“Our findings strongly support the idea that biofilms are active biomaterials, that they have the ability to mechanically interact with their environments”Alice Cont

A team of researchers from Ecole Polytechnique Fédérale de Lausanne in Switzerland have shown how the mechanical forces of biofilms could work to spread infections. The study, which demonstrated how the biofilms of two major pathogenic bacteria can mechanically disrupt tissue, suggests they can damage their host without using toxins, and that any bacterial species that forms biofilms has the potential to damage host epithelia. Mechanical interactions between bacteria and their host may therefore be a contributor to infections and colonization.

In forming huge complex communities on surfaces, bacteria can result in chronic infections to humans. Although such interaction between these biofilms and the host is commonly thought to be biochemical, mechanical interplay between them could be a significant factor for the host’s physiology. In exploring the role of mechanics during bacterial infections, such as the stiffness of the infected tissue, synthetic hydrogels were here used to “mimic” this condition.

As reported in eLife [Cont et al. Elife (2020) DOI: 7554/eLife.56533], the team grew biofilms on soft hydrogel surfaces using the bacteria Vibrio cholerae and Pseudomonas aeruginosa. They then measured the forces they exerted on variations of extracellular polymeric substances (EPS), a matrix that relies on the bacteria attaching themselves to a surface and then dividing, while also burying inside a mix of polysaccharides, proteins and nucleic acids, as well as debris from dead cells.

Through combining mechanical measurements and mutations in matrix components, the biofilms were shown to deform by buckling, and that adhesion transmitted these forces to their substrates. On growing inside the EPS, single bacteria stretch or compress it, exerting mechanical stress. The development of growth on the biofilm, and also the elastic properties of the EPS matrix, produces internal mechanical stress.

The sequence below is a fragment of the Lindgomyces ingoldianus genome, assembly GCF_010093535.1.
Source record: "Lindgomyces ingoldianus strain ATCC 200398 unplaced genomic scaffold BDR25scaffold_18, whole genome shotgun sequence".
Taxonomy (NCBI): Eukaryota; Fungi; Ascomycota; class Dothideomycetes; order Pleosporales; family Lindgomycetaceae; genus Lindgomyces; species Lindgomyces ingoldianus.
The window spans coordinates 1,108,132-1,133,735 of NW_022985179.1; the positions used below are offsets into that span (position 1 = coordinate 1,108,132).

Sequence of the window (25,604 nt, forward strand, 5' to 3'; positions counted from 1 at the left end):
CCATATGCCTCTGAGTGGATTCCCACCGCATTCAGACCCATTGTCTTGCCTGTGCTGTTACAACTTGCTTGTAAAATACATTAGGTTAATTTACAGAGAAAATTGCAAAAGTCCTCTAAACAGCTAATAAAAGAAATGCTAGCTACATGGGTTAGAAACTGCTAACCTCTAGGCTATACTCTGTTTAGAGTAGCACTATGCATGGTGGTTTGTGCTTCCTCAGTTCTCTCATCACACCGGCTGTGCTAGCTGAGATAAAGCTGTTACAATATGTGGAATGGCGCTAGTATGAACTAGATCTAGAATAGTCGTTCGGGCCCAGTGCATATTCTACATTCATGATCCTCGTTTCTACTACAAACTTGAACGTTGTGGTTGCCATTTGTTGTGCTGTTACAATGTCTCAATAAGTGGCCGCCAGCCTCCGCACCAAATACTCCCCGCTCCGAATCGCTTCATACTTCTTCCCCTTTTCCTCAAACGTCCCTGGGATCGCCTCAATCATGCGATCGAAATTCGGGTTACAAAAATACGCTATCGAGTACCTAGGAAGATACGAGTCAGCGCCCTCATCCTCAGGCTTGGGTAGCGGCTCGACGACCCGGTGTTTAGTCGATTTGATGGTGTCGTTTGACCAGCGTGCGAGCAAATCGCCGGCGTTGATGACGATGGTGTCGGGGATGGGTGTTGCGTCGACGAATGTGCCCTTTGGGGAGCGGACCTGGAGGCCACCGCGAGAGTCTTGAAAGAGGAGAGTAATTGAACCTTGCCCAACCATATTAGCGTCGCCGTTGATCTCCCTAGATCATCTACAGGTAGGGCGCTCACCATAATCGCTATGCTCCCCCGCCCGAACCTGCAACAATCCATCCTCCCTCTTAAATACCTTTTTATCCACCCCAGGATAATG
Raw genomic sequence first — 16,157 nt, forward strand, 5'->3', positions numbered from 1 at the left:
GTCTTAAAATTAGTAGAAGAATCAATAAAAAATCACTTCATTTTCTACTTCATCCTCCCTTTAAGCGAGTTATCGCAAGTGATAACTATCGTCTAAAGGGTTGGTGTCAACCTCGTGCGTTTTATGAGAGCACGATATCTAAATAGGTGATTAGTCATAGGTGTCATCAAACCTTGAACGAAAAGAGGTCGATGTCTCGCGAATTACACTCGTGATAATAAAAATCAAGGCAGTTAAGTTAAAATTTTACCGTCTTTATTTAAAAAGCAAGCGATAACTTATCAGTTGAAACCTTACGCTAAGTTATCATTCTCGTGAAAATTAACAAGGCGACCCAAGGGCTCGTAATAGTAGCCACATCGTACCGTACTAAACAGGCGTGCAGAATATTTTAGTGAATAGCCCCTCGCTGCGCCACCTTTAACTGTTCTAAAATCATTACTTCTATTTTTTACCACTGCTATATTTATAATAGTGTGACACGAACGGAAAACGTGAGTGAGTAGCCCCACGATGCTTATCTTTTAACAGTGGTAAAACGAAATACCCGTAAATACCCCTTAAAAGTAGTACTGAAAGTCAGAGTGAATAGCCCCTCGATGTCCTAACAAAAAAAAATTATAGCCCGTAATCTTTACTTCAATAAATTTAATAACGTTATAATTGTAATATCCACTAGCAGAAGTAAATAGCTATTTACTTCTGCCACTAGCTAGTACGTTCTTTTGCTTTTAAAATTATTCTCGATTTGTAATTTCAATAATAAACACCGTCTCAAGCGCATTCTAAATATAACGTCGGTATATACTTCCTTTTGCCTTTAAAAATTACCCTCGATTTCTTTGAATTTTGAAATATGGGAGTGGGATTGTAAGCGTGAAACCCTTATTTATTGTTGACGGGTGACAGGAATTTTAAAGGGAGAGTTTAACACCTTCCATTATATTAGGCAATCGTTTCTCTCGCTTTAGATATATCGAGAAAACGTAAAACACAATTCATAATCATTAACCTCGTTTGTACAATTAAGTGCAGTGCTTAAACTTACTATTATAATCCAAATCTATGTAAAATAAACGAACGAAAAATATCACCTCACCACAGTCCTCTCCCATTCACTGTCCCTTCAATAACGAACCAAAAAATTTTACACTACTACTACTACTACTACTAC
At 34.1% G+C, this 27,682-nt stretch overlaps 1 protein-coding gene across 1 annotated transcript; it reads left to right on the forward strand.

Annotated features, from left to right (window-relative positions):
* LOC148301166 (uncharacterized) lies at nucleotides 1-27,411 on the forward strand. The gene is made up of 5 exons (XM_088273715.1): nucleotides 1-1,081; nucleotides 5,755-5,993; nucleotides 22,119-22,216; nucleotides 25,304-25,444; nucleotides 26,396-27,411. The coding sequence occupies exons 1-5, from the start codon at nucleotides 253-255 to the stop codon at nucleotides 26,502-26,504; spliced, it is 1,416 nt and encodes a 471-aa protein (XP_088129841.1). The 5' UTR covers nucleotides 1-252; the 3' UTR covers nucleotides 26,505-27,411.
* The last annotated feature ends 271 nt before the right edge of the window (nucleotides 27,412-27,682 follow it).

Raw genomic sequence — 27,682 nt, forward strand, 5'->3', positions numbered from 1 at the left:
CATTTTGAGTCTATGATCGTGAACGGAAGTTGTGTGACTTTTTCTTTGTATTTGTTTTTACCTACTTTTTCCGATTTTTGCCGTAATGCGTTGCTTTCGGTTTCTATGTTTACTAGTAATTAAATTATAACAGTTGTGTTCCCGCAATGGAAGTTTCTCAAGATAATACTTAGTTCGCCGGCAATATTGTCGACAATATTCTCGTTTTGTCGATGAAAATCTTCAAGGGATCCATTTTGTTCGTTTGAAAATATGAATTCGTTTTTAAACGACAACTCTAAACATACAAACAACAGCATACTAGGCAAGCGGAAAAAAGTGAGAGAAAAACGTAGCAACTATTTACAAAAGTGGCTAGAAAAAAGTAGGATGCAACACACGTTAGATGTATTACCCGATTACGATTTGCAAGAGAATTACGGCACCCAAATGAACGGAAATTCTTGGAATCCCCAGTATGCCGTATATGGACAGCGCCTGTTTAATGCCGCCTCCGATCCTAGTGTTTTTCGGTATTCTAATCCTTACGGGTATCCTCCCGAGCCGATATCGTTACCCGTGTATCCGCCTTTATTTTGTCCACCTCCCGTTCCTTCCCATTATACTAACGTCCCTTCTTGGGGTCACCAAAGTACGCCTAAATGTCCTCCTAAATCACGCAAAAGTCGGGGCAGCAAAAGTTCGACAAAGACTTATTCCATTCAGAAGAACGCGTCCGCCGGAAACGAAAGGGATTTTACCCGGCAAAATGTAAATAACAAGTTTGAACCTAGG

V. cholerae biofilms were found to produce sufficient mechanical stress to deform and damage soft epithelial cell monolayers, indicating the forces from the growing biofilms could mechanically compromise the physiology of their host – ie, biofilms could promote a "mechanical" mode of infection, a breakthrough that could lead to innovative treatment of certain infections and metabolic diseases. As researcher Alice Cont told Materials Today,  “Our findings strongly support the idea that biofilms are active biomaterials, that they have the ability to mechanically interact with their environments”.

Further work could involve investigating the phenomenon in vivo, and the mechanism could be assessed through developing a more detailed physical model. Another avenue of investigation lies in analyzing whether the mechanical properties of the surface could impact bacterial behavior, not only from physical interaction but also “sensing” and patterns of gene expressions.

Biofilms growing on hydrogel surfaces. Credit: eLife
Biofilms growing on hydrogel surfaces. Credit: eLife